Union Budget 2021-22: Economic revival on the bedrock of infrastructure
As India endeavours to revive its economy post-COVID, a strong impetus to the infrastructure sector under Union Budget 2021-22 is expected to create strong externalities that will help propel the key growth engines of the economy and also help Indian businesses seamlessly integrate with their counterparts across the globe.
- India has 2nd largest road network and 4th largest rail network. However, the country lacks in quality with less than 3% of road length consisting of highways.
- To finance the infrastructure projects, the government plans to set up a Development Financial Institution. Further, asset monetisation has been planned for funding the projects.
- The increase in capital expenditure on infrastructure by 34.5% is expected to help power transmission and distribution sector.
- As per ICRA, the budget announcement on ports will help in increasing the involvement of private companies in the O&M operations.
Quality of infrastructure is well recognised as a major barrier to India’s economic growth. As of 2018, India’s cumulative length of road amounted to 5.5 million km, equipping the country with the second largest road network in the world. India ranks above the US (6.7 million km) and China (4.6 million km). Furthermore, the country has the 4th largest rail network in the world, with a route length of 67,415 km as of 2018-19. However, 40% of the roads are unpaved. Highways consist of not more than 3% share in total road length, as compared to 40% for China. Furthermore, 75% of the highways are upto two-lanes wide. Thus, the lack of quality affects the logistic costs of the country. Dr Huw Mckay, Vice President, Market Analysis & Economics, BHP Billiton, comments:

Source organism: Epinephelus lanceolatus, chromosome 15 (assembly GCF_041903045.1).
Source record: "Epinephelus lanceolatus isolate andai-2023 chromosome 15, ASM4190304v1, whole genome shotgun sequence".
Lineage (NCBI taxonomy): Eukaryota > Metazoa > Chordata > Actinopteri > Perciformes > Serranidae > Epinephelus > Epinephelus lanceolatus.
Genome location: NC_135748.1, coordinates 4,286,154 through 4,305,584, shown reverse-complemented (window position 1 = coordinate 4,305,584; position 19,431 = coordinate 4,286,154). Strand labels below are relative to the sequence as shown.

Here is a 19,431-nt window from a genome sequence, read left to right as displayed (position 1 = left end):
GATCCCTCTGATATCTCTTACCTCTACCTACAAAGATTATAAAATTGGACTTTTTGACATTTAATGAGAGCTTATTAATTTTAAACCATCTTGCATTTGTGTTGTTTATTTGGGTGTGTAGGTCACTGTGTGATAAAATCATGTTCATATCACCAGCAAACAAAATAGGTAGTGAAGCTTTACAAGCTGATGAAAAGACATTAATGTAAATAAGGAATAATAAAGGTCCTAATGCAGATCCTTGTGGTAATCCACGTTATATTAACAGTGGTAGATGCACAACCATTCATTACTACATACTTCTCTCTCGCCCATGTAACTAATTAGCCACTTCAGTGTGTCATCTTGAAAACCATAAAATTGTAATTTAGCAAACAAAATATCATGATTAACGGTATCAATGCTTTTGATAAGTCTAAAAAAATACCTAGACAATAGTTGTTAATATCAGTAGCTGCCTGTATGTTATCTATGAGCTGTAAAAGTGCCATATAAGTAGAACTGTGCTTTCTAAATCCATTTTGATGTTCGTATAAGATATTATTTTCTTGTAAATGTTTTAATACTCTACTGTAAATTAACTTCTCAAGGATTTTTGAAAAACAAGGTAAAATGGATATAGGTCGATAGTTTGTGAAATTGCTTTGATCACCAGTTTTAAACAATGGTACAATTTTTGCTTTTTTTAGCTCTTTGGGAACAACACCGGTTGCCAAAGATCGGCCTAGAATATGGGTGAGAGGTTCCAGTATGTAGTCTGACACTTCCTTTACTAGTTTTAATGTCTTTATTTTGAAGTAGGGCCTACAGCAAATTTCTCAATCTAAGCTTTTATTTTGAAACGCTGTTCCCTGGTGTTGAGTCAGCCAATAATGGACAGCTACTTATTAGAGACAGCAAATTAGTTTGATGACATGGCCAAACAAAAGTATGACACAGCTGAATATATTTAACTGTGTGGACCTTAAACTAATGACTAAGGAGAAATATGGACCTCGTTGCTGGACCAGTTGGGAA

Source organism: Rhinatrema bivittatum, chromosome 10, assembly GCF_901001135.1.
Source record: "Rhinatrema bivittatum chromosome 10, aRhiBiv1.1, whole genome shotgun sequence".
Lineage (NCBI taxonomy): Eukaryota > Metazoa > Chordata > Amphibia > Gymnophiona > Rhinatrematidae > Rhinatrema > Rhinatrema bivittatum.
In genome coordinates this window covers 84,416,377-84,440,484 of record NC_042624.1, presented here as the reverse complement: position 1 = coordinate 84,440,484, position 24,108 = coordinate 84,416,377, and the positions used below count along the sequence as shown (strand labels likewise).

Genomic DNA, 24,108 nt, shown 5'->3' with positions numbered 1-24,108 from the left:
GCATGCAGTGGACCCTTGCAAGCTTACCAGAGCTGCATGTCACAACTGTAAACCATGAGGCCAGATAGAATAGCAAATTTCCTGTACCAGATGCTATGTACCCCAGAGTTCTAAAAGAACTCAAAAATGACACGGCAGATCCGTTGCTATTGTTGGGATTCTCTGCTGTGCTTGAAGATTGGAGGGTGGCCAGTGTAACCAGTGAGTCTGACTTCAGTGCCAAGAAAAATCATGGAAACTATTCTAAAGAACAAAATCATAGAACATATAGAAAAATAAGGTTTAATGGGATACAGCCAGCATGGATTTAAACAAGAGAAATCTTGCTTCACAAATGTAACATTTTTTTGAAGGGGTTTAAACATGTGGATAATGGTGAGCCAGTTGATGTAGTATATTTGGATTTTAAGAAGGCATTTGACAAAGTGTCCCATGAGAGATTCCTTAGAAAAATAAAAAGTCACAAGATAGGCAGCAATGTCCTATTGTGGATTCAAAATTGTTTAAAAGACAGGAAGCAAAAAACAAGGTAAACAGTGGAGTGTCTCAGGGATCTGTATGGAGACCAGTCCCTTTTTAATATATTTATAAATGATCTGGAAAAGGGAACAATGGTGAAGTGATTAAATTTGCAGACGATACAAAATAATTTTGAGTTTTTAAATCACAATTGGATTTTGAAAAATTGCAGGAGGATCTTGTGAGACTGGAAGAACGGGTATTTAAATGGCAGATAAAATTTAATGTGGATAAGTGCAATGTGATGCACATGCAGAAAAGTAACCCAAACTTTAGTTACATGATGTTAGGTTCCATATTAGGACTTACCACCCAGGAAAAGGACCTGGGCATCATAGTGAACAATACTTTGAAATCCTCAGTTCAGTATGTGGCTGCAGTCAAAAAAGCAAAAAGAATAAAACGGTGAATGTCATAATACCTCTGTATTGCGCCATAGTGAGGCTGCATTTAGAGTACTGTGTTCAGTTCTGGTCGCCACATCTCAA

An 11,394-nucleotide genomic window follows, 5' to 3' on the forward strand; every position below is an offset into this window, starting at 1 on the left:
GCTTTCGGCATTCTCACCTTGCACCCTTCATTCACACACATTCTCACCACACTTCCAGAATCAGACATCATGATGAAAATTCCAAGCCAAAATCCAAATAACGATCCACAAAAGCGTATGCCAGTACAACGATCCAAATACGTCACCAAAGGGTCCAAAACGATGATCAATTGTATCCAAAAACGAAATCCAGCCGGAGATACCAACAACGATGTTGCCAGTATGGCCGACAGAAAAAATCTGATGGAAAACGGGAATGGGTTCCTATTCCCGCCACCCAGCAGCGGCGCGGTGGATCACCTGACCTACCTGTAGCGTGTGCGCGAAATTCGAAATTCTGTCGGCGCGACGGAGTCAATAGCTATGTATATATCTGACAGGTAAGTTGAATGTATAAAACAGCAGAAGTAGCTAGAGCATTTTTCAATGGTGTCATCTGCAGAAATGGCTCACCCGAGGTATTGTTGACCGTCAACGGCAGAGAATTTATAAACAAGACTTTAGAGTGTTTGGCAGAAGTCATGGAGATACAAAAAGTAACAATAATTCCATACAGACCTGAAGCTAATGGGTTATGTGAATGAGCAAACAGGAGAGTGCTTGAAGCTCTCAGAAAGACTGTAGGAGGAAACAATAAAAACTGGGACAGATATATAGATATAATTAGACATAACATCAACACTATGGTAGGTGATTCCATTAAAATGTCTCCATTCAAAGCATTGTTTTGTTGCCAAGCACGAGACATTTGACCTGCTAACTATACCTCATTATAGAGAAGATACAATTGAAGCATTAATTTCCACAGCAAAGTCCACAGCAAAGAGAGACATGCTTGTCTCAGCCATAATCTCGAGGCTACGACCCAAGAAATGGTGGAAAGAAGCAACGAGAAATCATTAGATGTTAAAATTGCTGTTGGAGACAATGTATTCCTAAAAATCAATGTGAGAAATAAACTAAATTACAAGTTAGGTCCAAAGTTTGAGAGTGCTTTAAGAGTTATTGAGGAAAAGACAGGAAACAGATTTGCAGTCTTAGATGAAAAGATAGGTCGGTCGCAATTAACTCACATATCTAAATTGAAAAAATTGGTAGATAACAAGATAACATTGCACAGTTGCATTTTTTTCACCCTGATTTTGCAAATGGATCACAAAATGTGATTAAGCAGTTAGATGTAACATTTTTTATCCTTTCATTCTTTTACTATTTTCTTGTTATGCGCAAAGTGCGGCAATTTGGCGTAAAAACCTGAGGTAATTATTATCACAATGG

The average speed of passenger and goods trains is constrained to 60 kmph and 25 kmph respectively. With the interaction between quality gaps in the road network, and quantity and quality gaps at sea ports, you have a logistics system that is not internationally competitive in terms of domestic commerce, imports or exports.
With a focus to improve infrastructure, the Indian government has brought various provisions in the Budget 2021-22. One major focus of the government under the budget is its initiative of National Infrastructure Pipeline (NIP) which is jointly funded by the private sector (21%), central government (39%) and state governments (40%). The plan was launched with 6,835 projects and Rs. 44 lakh crore worth of projects are currently under implementation. Some of the sectors in which investment has been planned under NIP are irrigation, rural agriculture & food processing and highways. Under Budget 2021-22, the government has further expanded NIP to cover a total of 7,400 projects, with enhanced funding.
Pushkar Singh, Co-founder & CEO of LetsTransport, comments: